Robots will steal our jobs. Hooray?

I argue that automation will be a relentless job killer, but that it could also drastically reduce the cost of living for those on low incomes.

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05 Apr, 2020

Photo by Patricio Davalos

Photo by Patricio Davalos

Forecasting is hard, especially about the future. The one thing we know about all forecasts (except for trivial ones) is that they are wrong. But that does not let us off the hook. We cannot ignore the future, since all of us — well, most of us, anyway — plan to live there. We must use experience, judgement and, yes, history, to try to discern the outlines of what is coming, and how best to cope with it.

The big questions I want to address here are:

- Will robots steal our jobs?
- If so, will we invent enough new ones?
- If not, how can we cope?


The first question is easy enough to answer. Of course robots will steal our jobs: machines have been doing that for ages — since before the start of the industrial revolution. It’s called automation, and the poster child is agriculture. In 1800, 80 percent of all Americans who worked did so on farms. By 1900 the percentage was down to 40 percent, and now it’s around 1 percent. The grandchildren of those farm labourers are not all unemployed, though: they work in offices and shops, warehouses and factories.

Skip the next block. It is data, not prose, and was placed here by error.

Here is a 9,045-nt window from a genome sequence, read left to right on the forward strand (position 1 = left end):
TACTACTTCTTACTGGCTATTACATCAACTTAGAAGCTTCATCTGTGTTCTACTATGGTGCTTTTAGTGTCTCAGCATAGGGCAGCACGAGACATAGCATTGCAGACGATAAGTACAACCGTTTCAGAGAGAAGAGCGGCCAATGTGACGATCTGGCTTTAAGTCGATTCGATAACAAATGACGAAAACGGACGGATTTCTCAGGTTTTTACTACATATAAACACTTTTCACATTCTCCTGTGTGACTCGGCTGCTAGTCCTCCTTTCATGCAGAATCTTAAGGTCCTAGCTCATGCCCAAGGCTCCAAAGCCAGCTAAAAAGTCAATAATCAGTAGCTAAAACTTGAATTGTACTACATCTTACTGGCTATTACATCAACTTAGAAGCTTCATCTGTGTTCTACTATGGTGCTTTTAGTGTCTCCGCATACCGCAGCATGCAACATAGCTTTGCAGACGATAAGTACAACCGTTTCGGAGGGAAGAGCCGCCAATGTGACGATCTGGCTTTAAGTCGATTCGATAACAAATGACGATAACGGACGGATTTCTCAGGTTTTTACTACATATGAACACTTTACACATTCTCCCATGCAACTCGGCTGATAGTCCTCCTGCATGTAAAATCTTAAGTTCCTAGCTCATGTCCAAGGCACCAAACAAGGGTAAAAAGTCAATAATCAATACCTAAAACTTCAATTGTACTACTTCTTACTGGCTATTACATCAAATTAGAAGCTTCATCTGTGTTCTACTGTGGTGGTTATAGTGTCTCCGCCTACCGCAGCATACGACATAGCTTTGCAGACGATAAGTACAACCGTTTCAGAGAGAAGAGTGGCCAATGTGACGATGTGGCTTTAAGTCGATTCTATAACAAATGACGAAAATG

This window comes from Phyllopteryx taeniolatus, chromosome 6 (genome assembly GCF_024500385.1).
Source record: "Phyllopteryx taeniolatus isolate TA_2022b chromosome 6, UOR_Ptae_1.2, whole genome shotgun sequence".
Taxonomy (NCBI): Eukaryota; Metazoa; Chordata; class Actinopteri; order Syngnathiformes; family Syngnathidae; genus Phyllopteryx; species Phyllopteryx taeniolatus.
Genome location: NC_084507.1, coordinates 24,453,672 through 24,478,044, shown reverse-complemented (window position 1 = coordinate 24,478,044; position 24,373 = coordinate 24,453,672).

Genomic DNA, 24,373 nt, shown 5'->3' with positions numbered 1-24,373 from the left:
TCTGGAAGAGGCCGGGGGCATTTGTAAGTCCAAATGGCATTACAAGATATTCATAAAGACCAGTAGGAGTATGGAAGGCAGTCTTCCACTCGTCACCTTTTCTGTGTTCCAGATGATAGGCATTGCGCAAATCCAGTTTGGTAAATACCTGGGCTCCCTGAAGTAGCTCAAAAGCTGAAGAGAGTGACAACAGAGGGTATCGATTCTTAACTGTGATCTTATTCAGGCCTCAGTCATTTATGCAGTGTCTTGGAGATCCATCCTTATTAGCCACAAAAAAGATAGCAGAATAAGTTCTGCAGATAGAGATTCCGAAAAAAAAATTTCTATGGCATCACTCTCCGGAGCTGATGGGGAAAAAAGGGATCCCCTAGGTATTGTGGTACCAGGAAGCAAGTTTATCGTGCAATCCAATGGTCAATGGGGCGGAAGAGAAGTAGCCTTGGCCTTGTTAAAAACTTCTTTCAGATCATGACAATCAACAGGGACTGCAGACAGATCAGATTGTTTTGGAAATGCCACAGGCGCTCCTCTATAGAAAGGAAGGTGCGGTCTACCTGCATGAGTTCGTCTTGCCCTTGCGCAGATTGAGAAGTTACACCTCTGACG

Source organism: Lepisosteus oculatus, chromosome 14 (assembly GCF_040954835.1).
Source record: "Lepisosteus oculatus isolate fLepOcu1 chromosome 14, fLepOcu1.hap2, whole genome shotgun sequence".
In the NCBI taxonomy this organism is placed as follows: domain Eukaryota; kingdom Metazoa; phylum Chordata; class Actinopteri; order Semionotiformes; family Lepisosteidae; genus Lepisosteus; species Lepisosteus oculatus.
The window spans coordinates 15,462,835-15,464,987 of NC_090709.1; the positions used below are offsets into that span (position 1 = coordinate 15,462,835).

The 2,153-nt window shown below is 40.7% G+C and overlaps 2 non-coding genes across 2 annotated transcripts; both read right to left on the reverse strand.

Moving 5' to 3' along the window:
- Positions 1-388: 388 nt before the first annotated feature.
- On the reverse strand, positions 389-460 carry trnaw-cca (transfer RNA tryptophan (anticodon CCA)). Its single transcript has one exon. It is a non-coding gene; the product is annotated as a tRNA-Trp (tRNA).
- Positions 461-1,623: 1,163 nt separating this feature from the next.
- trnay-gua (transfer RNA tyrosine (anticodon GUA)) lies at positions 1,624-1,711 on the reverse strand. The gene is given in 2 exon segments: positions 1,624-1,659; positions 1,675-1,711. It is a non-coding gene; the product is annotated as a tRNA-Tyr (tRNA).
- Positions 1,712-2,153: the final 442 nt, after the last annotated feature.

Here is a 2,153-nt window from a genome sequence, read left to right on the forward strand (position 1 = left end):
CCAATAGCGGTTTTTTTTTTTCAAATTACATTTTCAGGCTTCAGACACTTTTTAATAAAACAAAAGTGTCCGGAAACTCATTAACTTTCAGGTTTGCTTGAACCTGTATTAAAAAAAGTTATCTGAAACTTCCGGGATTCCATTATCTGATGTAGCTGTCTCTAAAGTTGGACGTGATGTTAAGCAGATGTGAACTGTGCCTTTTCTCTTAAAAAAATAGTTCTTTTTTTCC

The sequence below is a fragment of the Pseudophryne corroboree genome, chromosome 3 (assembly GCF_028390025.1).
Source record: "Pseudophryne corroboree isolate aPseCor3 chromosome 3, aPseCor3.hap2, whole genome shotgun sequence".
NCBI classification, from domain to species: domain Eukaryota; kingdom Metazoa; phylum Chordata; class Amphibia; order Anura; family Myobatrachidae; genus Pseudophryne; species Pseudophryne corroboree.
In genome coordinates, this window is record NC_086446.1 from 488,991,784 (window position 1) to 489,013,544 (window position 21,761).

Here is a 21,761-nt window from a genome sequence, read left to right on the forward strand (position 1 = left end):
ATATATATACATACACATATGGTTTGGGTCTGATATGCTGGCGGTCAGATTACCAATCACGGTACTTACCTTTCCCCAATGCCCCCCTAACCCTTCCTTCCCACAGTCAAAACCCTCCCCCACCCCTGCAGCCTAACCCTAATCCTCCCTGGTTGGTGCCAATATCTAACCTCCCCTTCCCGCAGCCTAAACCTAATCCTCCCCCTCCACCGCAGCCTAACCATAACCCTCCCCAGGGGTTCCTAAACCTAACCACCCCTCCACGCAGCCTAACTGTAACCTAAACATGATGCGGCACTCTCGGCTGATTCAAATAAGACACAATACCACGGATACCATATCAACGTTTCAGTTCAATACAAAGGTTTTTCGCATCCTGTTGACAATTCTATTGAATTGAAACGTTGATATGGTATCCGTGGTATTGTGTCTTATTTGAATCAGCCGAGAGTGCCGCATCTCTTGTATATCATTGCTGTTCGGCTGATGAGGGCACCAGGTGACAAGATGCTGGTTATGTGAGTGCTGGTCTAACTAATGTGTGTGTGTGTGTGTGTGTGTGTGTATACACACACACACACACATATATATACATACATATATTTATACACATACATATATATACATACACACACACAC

Automation is a shape-shifter, and soon it will start to steal the jobs of drivers. Google’s self-driving car spinoff company Waymo began piloting a fully automated taxi service in Phoenix in April 2018. On occasion, they won’t say how often, there is no-one in the front seat. No driver, no engineer, no chaperone. In December, it converted that programme into a commercial service. GM has its own self-driving vehicle division called Cruise which has long said it will launch a fully automated taxi service in 2019.

Waymo: Google’s self-driving car project

It may be some years before self-driving cars (or ‘Autos’, as I hope we will call them) are affordable to consumers, and some years after that before humans are banned from driving on public roads because they are too dangerous. But commercial fleets will switch over quickly because economics will force them to: if they don’t, rivals which do will undercut them. The number of people employed to drive taxis, vans, buses and trucks is 5 million in the US and 1 million in the UK.